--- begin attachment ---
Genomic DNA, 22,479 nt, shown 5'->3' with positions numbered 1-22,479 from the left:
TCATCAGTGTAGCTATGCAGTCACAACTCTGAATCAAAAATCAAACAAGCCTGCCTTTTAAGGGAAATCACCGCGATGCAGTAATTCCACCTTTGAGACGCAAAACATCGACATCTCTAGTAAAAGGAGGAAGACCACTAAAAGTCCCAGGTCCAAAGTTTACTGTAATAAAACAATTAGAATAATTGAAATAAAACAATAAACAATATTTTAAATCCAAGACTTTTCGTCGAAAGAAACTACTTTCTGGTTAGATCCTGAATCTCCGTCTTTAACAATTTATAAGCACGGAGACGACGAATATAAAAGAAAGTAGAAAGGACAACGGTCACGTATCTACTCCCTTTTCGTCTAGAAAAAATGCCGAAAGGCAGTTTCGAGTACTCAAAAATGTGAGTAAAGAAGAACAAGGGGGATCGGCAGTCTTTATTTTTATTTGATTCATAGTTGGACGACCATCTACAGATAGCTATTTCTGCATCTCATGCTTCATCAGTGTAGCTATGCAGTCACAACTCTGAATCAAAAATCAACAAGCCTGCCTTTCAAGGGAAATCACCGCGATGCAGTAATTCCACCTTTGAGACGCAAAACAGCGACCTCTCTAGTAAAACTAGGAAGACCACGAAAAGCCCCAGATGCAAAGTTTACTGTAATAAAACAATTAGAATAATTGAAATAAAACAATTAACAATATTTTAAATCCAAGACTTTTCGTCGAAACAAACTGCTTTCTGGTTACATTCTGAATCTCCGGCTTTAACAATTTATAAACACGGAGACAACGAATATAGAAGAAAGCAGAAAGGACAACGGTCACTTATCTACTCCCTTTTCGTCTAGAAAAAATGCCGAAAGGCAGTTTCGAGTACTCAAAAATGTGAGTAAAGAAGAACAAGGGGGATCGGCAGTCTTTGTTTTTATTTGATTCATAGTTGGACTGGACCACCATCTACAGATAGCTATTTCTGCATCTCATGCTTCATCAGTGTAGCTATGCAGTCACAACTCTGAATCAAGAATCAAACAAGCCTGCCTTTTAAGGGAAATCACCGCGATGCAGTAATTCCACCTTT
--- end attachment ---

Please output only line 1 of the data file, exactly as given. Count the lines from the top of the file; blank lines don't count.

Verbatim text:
Genomic DNA, 22,479 nt, shown 5'->3' with positions numbered 1-22,479 from the left: